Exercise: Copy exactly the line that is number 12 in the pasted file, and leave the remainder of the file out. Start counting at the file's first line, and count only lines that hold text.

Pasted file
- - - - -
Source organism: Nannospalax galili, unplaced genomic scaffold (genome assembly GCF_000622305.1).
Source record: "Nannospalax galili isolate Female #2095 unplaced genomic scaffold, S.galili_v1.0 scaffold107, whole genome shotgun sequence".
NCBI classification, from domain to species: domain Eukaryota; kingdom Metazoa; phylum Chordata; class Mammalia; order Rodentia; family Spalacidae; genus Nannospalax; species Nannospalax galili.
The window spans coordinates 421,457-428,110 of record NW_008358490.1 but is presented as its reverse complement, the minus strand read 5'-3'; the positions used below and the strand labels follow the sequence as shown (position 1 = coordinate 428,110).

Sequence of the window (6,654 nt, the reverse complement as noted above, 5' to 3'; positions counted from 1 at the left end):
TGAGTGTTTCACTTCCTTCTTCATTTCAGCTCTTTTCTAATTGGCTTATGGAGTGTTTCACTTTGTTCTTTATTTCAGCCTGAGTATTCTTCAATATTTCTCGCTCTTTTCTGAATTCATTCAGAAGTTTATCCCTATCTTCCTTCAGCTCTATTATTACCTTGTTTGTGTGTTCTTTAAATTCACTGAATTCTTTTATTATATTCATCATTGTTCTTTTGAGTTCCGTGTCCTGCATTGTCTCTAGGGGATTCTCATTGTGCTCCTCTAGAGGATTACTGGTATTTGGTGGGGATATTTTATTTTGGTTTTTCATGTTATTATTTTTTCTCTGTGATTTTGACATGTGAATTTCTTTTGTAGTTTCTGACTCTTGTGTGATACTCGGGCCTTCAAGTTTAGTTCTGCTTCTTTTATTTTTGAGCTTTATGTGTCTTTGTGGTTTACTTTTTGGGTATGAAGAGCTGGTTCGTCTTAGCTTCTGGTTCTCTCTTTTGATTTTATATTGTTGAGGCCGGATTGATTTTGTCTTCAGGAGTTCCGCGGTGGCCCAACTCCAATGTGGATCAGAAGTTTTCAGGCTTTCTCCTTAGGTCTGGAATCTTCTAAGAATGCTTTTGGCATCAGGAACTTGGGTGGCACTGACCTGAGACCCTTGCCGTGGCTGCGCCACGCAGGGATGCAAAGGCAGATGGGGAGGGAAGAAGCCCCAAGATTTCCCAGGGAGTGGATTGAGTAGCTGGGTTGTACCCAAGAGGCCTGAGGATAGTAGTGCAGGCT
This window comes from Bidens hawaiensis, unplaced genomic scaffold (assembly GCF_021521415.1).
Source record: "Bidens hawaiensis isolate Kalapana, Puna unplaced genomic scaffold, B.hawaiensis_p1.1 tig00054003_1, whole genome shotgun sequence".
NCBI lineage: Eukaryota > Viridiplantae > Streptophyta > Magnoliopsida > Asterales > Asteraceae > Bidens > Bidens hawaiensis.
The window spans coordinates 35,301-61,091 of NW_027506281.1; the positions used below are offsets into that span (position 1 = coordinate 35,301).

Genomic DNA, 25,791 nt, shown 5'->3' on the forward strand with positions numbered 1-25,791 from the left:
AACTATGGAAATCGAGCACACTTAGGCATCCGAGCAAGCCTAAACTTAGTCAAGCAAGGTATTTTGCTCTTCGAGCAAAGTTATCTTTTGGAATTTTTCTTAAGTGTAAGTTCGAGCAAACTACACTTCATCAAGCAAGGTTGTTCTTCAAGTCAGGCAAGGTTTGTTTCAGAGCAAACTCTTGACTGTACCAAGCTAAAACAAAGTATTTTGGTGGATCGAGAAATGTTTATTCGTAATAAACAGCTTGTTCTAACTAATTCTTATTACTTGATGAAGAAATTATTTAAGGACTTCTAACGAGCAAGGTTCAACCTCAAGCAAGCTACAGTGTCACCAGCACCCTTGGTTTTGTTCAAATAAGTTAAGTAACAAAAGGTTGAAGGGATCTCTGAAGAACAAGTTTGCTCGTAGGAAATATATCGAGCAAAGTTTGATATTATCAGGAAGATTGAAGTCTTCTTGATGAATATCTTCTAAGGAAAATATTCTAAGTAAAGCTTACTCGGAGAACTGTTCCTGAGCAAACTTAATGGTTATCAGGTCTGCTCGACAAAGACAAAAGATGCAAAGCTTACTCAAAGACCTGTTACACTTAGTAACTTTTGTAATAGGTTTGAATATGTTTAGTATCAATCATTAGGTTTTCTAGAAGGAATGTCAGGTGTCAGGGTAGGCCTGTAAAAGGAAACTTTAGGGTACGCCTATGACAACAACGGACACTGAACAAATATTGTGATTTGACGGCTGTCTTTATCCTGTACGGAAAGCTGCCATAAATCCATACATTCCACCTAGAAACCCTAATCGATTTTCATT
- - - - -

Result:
AACTATGGAAATCGAGCACACTTAGGCATCCGAGCAAGCCTAAACTTAGTCAAGCAAGGTATTTTGCTCTTCGAGCAAAGTTATCTTTTGGAATTTTTCTTAAGTGTAAGTTCGAGCAAACTACACTTCATCAAGCAAGGTTGTTCTTCAAGTCAGGCAAGGTTTGTTTCAGAGCAAACTCTTGACTGTACCAAGCTAAAACAAAGTATTTTGGTGGATCGAGAAATGTTTATTCGTAATAAACAGCTTGTTCTAACTAATTCTTATTACTTGATGAAGAAATTATTTAAGGACTTCTAACGAGCAAGGTTCAACCTCAAGCAAGCTACAGTGTCACCAGCACCCTTGGTTTTGTTCAAATAAGTTAAGTAACAAAAGGTTGAAGGGATCTCTGAAGAACAAGTTTGCTCGTAGGAAATATATCGAGCAAAGTTTGATATTATCAGGAAGATTGAAGTCTTCTTGATGAATATCTTCTAAGGAAAATATTCTAAGTAAAGCTTACTCGGAGAACTGTTCCTGAGCAAACTTAATGGTTATCAGGTCTGCTCGACAAAGACAAAAGATGCAAAGCTTACTCAAAGACCTGTTACACTTAGTAACTTTTGTAATAGGTTTGAATATGTTTAGTATCAATCATTAGGTTTTCTAGAAGGAATGTCAGGTGTCAGGGTAGGCCTGTAAAAGGAAACTTTAGGGTACGCCTATGACAACAACGGACACTGAACAAATATTGTGATTTGACGGCTGTCTTTATCCTGTACGGAAAGCTGCCATAAATCCATACATTCCACCTAGAAACCCTAATCGATTTTCATT